The main drivers of LULUCF are illegal harvest of timber and conversion of forested areas into pastures and cropland (planting, for example, soybeans and palm trees). Even if deforestation is a global trend – data from Russia and other temperate regions prove this is no minor issue (HANSEN et al, 2013) -, tropical deforestation has been on the headlines due to its impacts to both climate change and biodiversity. Some countries have been successful in tackling deforestation. The Brazilian case regarding deforestation in the Amazon region is among them: in this area, deforestation decreased from annual 27,000 km2 in 2004 to 7,500 km2 in 2009 (INPE, 2014). Yet, not only deforestation in other regions of Brazil – in the Cerrado, for example – have continued to increase, but also the trend in the Amazon area was reversed in 2013 and 2014, compared to 2012 (INPE, 2014). In Brazil and in other countries, serious domestic policy implementation and adjustments in the extension and stringency of UN REDD+ Program are among action needed to fight LULUCF.

But energy answers for the bulk of carbon emissions: burning fossil material – coal, oil and gas – to obtain electricity and fuel generates more than 60% of global CO2 emissions (GRID-Arendal, 2009). Decarbonizing energy equals both reducing the use of fossil material in generating energy – switching to low carbon electricity and fuel – and reducing the use of energy itself – increasing energy efficiency and conservation. The picture of the sector is complex, and looks different depending if the short or the long term is focused.

By and far, the use of fossil fuels has been increasing in absolute terms (IEA, 2014); some minor adjustments have occurred due to the exploitation of shale gas in North America, the closure of nuclear facilities in Japan and Europe and the geopolitical crisis in Ukraine, which affects the destination of Russian gas. Even in countries with important shares of their energy produced by renewables, the trend is downward: 83.9% of total Brazilian electricity were generated by hydropower plants in 2009, but only 68.6% in 2013 – the share of coal, oil and gas in the electric matrix increased from 6.7% in 2009 to 18.6% in 2013 (EPE, 2014) -; the ethanol production chain was severely punished by the subsidies the Brazilian federal government offered to oil prices (Viola and Basso, 2014). Investing in energy efficiency, limiting the use of least-efficient coal fired power plants and accelerating phase-out of subsidies to fossil fuels are key to revert this global trend (IEA, 2013).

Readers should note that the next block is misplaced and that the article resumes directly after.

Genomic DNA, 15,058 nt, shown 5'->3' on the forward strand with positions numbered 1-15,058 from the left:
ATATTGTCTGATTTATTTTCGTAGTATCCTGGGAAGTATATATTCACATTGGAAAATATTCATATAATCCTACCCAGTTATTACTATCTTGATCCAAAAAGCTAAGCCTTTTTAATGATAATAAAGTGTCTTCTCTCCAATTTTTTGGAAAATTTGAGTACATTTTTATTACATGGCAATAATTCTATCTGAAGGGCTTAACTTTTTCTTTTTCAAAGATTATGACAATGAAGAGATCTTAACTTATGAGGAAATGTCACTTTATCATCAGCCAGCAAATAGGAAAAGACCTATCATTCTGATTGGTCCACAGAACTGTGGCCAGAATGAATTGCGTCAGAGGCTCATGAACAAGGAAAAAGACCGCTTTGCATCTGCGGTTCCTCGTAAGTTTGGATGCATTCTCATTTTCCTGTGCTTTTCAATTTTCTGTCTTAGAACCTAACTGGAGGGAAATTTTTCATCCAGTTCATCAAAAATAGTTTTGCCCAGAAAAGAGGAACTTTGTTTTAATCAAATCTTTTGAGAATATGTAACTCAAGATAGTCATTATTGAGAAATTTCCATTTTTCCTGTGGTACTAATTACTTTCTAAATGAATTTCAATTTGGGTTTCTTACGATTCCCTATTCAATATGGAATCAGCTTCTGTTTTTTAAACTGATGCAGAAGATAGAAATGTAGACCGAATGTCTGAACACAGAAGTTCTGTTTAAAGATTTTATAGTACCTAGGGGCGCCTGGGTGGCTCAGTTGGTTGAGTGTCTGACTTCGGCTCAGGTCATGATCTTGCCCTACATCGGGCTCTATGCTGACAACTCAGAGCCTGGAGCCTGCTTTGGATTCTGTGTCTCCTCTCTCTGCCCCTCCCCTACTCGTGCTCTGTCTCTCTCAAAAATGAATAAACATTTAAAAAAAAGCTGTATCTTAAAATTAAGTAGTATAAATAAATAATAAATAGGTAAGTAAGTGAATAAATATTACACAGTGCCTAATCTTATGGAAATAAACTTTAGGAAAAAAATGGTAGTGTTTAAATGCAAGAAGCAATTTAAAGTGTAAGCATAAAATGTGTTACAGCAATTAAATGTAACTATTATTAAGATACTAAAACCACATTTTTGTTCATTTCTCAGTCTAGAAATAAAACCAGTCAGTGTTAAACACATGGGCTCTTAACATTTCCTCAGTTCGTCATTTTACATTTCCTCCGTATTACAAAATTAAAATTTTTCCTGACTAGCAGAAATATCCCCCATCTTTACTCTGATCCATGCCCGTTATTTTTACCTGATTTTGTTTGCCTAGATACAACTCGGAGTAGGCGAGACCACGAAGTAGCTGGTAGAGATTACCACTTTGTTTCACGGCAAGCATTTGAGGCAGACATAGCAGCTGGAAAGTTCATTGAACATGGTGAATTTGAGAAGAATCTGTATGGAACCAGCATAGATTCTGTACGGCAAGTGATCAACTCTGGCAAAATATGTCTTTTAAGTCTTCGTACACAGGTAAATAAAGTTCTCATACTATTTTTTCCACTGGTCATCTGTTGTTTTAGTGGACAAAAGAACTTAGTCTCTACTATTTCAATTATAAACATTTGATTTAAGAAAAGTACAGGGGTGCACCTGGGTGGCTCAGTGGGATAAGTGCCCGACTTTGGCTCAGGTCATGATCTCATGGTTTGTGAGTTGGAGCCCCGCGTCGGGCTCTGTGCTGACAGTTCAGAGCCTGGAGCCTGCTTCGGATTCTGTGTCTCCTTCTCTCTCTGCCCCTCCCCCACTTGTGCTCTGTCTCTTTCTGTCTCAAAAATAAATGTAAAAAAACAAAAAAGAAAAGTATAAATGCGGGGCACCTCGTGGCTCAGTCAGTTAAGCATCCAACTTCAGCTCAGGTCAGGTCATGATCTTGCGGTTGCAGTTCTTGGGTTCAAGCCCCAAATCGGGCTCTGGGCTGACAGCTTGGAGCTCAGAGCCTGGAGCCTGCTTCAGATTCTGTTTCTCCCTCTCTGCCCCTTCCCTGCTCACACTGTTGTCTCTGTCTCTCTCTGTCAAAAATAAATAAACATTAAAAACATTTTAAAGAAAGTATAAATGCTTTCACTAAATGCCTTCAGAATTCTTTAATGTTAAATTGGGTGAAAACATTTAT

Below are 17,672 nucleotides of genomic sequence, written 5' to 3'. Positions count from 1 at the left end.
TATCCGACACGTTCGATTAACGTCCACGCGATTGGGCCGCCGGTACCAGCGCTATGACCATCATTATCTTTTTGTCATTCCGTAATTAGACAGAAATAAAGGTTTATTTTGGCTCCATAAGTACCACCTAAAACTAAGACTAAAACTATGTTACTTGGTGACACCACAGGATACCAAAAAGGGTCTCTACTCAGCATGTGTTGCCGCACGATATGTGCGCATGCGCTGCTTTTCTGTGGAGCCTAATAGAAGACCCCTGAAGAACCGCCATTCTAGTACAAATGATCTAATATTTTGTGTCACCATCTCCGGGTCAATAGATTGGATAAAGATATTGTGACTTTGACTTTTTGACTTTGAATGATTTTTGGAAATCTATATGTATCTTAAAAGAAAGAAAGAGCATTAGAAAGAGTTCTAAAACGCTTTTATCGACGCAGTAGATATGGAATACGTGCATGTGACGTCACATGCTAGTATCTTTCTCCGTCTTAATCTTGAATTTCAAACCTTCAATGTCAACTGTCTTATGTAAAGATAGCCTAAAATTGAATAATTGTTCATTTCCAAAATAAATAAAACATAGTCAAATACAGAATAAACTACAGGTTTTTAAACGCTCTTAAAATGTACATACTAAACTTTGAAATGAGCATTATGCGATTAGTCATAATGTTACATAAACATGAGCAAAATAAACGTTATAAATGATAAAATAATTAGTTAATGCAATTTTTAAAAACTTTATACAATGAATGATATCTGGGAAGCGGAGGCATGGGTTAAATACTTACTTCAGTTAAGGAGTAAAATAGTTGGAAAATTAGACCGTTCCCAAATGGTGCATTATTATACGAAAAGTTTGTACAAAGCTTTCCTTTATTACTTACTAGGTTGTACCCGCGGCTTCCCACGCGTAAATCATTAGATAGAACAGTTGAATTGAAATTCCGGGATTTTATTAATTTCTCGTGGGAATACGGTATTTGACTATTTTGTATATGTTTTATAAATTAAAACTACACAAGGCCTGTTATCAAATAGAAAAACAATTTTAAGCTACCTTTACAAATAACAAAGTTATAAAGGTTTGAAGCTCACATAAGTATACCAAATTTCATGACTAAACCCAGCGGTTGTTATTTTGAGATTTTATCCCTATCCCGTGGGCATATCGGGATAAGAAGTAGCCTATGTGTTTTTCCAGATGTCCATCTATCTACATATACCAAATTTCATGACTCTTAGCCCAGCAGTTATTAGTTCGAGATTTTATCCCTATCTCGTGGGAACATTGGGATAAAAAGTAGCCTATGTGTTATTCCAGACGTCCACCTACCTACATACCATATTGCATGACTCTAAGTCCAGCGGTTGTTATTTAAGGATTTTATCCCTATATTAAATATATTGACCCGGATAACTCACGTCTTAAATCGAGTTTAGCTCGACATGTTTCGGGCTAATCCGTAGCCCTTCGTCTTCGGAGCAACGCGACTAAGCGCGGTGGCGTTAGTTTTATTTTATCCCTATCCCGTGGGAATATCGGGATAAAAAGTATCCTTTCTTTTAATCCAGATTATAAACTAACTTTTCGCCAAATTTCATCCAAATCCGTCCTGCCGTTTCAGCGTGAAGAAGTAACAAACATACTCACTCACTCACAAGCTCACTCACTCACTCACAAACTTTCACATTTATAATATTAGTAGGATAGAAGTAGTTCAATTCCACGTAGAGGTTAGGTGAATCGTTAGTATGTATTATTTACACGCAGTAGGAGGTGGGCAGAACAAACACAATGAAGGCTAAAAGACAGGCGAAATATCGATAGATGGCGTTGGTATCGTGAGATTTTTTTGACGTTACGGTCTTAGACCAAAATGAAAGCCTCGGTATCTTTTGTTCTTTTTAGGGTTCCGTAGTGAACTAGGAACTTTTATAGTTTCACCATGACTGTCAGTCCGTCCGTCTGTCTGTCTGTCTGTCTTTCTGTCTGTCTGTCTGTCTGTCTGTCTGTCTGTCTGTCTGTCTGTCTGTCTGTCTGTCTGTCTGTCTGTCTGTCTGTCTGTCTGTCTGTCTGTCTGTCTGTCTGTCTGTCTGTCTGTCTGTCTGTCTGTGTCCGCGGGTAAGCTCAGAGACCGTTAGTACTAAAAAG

In the long run, however, things might be different. True, there were setbacks to low carbon development: investment in fossil fuel exploitation has increased; biofuels, small hydro, biomass and waste-to-energy saw investments have decreased; in many markets – including Brazil -, deeply rooted vested interests still block low carbon technologies from getting the both the investment and the policy push they need to gain scale and become competitive. However, never before in history have so many low carbon energy and energy efficiency technologies been produced; slowly, they are starting to increase their market share. Renewable energy is increasingly being seen as a stable and relatively low risk investment by institutional funds (FS-UNEP, 2015); news about divestments from fossil fuel are becoming ever more frequent. In 2014, global investment in renewables was 17% higher than in 2013; in developing countries, it was 36% higher (FS-UNEP, 2015).

It is still early to state say that development is changing paradigms to low carbon, but chances are increasingly higher. If confirmed, these will be great news: it will mean that climate change is being taken seriously. Less extreme weather events and lower probability of changes in climate patterns will benefit humanity as a whole, but especially the most vulnerable. After decades of battles to redesign development to include social demands, switching to a global development paradigm that understands the severity of climate change and acts to mitigate it would be a great start for the XXI Century.


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Larissa Basso is a PhD Candidate at the Institute of International Relations of University of Brasília and member of the International System at the Anthropocene and Climate Change Research Network (larissabasso@gmail.com)